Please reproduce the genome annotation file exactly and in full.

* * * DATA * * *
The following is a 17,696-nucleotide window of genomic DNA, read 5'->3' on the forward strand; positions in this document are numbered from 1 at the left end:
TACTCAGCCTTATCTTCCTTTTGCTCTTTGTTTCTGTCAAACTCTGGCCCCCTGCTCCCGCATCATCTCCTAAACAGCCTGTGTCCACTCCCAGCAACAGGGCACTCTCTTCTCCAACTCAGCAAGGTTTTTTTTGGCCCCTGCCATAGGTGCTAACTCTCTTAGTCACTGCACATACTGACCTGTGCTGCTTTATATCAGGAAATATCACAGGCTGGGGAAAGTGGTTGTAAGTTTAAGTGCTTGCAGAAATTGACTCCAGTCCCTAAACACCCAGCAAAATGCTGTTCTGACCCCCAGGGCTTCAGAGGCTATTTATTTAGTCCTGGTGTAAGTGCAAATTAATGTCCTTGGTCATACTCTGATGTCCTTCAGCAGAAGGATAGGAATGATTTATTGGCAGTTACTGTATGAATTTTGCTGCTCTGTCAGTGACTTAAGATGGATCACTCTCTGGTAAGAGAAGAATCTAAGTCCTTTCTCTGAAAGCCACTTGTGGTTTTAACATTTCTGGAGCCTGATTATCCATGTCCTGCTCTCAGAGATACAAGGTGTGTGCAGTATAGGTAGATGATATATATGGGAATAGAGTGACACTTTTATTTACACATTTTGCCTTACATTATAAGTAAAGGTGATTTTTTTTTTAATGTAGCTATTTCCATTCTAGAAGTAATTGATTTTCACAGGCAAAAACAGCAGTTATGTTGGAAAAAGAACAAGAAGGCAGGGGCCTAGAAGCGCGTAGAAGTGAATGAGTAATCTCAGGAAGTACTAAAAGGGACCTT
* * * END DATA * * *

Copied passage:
The following is a 17,696-nucleotide window of genomic DNA, read 5'->3' on the forward strand; positions in this document are numbered from 1 at the left end:
TACTCAGCCTTATCTTCCTTTTGCTCTTTGTTTCTGTCAAACTCTGGCCCCCTGCTCCCGCATCATCTCCTAAACAGCCTGTGTCCACTCCCAGCAACAGGGCACTCTCTTCTCCAACTCAGCAAGGTTTTTTTTGGCCCCTGCCATAGGTGCTAACTCTCTTAGTCACTGCACATACTGACCTGTGCTGCTTTATATCAGGAAATATCACAGGCTGGGGAAAGTGGTTGTAAGTTTAAGTGCTTGCAGAAATTGACTCCAGTCCCTAAACACCCAGCAAAATGCTGTTCTGACCCCCAGGGCTTCAGAGGCTATTTATTTAGTCCTGGTGTAAGTGCAAATTAATGTCCTTGGTCATACTCTGATGTCCTTCAGCAGAAGGATAGGAATGATTTATTGGCAGTTACTGTATGAATTTTGCTGCTCTGTCAGTGACTTAAGATGGATCACTCTCTGGTAAGAGAAGAATCTAAGTCCTTTCTCTGAAAGCCACTTGTGGTTTTAACATTTCTGGAGCCTGATTATCCATGTCCTGCTCTCAGAGATACAAGGTGTGTGCAGTATAGGTAGATGATATATATGGGAATAGAGTGACACTTTTATTTACACATTTTGCCTTACATTATAAGTAAAGGTGATTTTTTTTTTAATGTAGCTATTTCCATTCTAGAAGTAATTGATTTTCACAGGCAAAAACAGCAGTTATGTTGGAAAAAGAACAAGAAGGCAGGGGCCTAGAAGCGCGTAGAAGTGAATGAGTAATCTCAGGAAGTACTAAAAGGGACCTT